Leadership is a subject very close to my heart, not only because of my long previous professional experience, but also in connection to God’s kingdom advancement here on earth. While we acknowledge the radical difference between secular leadership and the leadership of the cross, set through His own example by our Lord Christ Jesus, I can attest through my own corporate experience of the need of developing good leaders for the continuation of institutions over time. In this respect, nothing is more crucial for the continuation of the Lord’s work on earth than to recruit, and disciple redeemed men and women that can take on the post of leading the Christian church through future generations. Exposing and forming those future Christian leaders to Jesus’ model of leadership, is indeed a cornerstone of the work to build a strong church anywhere around the world.

Now, when you observe how leadership is carried on and exercised in most churches in Latin America, you clearly see the cultural and historical influence of how leadership is conceived in the Region. In essence, the Latin culture promotes strong individual leadership with significant concentration of power on few people and very limited intentional effort to develop other leaders. On the political front of course, the latter is almost neglected because of the threat this may bring to those in power. Most Christian church circles mirror some variant of the model described, reflecting lack of understanding of what the leadership of the cross is all about while limiting the healthy sustainable growth of the church. In the end, what you find in many countries South of the Rio Grande are numerous small congregations, which are born and buried generally with the tenure of the founding leader. Now, please do not get me wrong. There are notable and great exceptions to what I just described in many places in Latin America yet, there is a tangible need to bring in to the region, what biblical leadership is all about, and train pastors and leaders of the churches on Jesus’ leadership of the cross.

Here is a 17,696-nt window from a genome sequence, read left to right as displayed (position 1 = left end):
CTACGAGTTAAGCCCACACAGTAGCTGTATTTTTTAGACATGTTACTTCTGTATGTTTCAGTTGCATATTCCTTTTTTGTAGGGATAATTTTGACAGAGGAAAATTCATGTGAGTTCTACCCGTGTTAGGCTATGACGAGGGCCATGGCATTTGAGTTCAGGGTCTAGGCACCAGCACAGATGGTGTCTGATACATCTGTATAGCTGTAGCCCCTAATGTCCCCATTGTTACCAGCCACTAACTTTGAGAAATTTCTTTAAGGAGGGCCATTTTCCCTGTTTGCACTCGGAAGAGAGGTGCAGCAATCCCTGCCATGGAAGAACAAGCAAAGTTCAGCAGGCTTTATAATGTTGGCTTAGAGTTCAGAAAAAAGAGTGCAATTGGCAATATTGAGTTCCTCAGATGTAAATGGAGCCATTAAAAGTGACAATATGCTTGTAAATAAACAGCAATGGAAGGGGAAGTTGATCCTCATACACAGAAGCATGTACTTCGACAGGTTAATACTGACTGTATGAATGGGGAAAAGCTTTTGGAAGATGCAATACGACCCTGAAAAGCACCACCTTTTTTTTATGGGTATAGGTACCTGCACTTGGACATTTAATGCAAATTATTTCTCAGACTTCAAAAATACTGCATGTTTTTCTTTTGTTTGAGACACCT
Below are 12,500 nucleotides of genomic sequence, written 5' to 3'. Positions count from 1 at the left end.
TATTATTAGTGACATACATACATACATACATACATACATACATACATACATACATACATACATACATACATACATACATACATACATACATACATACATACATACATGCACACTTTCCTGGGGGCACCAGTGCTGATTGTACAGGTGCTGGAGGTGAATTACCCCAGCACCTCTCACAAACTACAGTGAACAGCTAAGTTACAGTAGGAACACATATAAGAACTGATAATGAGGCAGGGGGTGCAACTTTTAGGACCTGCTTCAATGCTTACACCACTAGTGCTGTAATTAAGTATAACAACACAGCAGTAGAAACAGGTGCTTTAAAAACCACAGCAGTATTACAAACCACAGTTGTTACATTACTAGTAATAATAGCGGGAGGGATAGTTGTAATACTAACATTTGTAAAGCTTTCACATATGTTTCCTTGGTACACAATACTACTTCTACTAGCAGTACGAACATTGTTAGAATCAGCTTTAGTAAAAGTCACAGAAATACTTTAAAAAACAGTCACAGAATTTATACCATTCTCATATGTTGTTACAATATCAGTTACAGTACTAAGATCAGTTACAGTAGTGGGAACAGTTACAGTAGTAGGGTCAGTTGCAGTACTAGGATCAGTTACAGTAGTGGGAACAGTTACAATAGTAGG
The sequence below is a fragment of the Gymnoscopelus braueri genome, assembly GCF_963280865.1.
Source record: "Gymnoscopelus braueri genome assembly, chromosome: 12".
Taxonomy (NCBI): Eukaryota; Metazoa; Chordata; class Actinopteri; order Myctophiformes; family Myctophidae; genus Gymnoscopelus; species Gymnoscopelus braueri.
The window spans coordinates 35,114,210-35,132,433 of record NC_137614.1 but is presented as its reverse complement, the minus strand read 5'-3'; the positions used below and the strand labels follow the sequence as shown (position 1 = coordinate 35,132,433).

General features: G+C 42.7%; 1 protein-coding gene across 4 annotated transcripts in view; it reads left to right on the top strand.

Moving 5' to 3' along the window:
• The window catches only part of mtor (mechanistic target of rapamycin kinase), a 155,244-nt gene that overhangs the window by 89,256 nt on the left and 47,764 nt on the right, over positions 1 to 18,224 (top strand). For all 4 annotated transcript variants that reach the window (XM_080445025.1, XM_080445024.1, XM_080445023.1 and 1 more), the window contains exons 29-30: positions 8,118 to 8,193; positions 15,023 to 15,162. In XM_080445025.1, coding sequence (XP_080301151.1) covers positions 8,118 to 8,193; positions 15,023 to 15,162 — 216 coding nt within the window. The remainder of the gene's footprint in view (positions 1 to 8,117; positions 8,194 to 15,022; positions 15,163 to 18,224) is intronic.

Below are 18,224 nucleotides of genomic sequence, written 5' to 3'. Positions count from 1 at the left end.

Now, this year I was able to persuade Bill to start our work in Latin America through what I call, a test in Costa Rica. We did deliver modules I and II of the standard Leader Formation training material, focusing on the realities of the leader’s heart. While Costa Rica is small by both, general and Christian population standards, it constitutes in my view, a good representation of the average Christian community found in most other countries in Latin America. So while we learn how effective we are with our initial curriculum and format, we can always adjust the aspects of the training material and format that can best work in the next countries where we will go.

With the initial learning in Costa Rica, we want to move further South, next year, and start pursuing our long term vision for the Region. In this regard, our strategy is to get into countries with solid evangelical presence, where the local church has grown steadily to become a reference to other countries and/or have become source of missions to other parts of the world.

Under this guidance, we aim at launching the leadership training for pastors and key leaders of churches either in Peru or Colombia where we have solid connections for engaging key local organizations. Both Peru and Colombia have experienced the most rapid growth of the Christian evangelical faith over the last 40 years, and many nationals have been going to the mission field in Latin America, Europe, the Middle East and even the US for work among the Hispanic population. By exposing local leaders in these two countries with the our leadership principles we may not only impact the local churches but indirectly, other countries hosting missionaries from Peru and Colombia in the long run.

Beyond Peru and Colombia, two key Spanish-speaking countries further South include Chile and Argentina, to be targeted in the following one-two year time frame. Brazil, a large Portuguese-speaking country, with perhaps the largest Christian evangelical population in Latin America, is a place where LF must enter independently of timing and plans for the rest of the Region. This step is more a matter of resources because the potential for reproduction is great.

Part of our strategy includes the recruiting of key leaders who, having been exposed to the Leader Formation training themselves in their own locations, and having internalized the principles of the leadership of the cross, realizing the impact this can make in the healthy growth of the church in Latin America, are willing to join our ministry for further work in their own countries and beyond. This brings in the need to identify a process for ‘recruiting, forming and sending’ of these leaders into new opportunities for the expansion of the LF ministry and program.

On behalf of the Christian community in Latin America, I thank you all for your continuing support of this great ministry.

God bless you!

Nestor R. Felix

Nestor is the Latin America Coordinator for Leader Formation. He pastors a church and lives with wife Norma in San Jose, Costa Rica.